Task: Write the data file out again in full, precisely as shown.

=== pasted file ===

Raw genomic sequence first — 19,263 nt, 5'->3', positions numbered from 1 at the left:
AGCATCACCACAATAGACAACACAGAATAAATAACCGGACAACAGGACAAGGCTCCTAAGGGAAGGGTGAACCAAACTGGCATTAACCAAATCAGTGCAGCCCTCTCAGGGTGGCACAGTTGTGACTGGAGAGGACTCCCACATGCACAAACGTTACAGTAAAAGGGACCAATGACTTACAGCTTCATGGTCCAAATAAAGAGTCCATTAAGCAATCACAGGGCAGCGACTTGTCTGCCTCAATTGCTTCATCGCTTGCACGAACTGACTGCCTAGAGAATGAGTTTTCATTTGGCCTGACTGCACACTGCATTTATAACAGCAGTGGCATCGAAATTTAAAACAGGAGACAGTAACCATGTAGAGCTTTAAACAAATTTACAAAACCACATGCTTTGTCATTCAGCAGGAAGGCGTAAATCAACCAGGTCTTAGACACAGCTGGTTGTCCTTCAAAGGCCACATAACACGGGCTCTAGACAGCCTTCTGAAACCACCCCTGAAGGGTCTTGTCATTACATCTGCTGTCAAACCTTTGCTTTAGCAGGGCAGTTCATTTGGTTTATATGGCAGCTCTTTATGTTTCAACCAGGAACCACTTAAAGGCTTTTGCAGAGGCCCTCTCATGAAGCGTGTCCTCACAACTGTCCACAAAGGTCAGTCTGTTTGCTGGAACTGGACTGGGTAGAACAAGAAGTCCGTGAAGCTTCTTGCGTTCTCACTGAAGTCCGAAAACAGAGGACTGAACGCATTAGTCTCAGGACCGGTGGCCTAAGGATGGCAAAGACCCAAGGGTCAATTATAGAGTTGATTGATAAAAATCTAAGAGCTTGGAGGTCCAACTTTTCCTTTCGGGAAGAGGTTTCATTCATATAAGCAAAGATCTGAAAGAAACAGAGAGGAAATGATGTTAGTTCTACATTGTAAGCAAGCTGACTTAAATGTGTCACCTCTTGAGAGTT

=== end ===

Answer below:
Raw genomic sequence first — 19,263 nt, 5'->3', positions numbered from 1 at the left:
AGCATCACCACAATAGACAACACAGAATAAATAACCGGACAACAGGACAAGGCTCCTAAGGGAAGGGTGAACCAAACTGGCATTAACCAAATCAGTGCAGCCCTCTCAGGGTGGCACAGTTGTGACTGGAGAGGACTCCCACATGCACAAACGTTACAGTAAAAGGGACCAATGACTTACAGCTTCATGGTCCAAATAAAGAGTCCATTAAGCAATCACAGGGCAGCGACTTGTCTGCCTCAATTGCTTCATCGCTTGCACGAACTGACTGCCTAGAGAATGAGTTTTCATTTGGCCTGACTGCACACTGCATTTATAACAGCAGTGGCATCGAAATTTAAAACAGGAGACAGTAACCATGTAGAGCTTTAAACAAATTTACAAAACCACATGCTTTGTCATTCAGCAGGAAGGCGTAAATCAACCAGGTCTTAGACACAGCTGGTTGTCCTTCAAAGGCCACATAACACGGGCTCTAGACAGCCTTCTGAAACCACCCCTGAAGGGTCTTGTCATTACATCTGCTGTCAAACCTTTGCTTTAGCAGGGCAGTTCATTTGGTTTATATGGCAGCTCTTTATGTTTCAACCAGGAACCACTTAAAGGCTTTTGCAGAGGCCCTCTCATGAAGCGTGTCCTCACAACTGTCCACAAAGGTCAGTCTGTTTGCTGGAACTGGACTGGGTAGAACAAGAAGTCCGTGAAGCTTCTTGCGTTCTCACTGAAGTCCGAAAACAGAGGACTGAACGCATTAGTCTCAGGACCGGTGGCCTAAGGATGGCAAAGACCCAAGGGTCAATTATAGAGTTGATTGATAAAAATCTAAGAGCTTGGAGGTCCAACTTTTCCTTTCGGGAAGAGGTTTCATTCATATAAGCAAAGATCTGAAAGAAACAGAGAGGAAATGATGTTAGTTCTACATTGTAAGCAAGCTGACTTAAATGTGTCACCTCTTGAGAGTT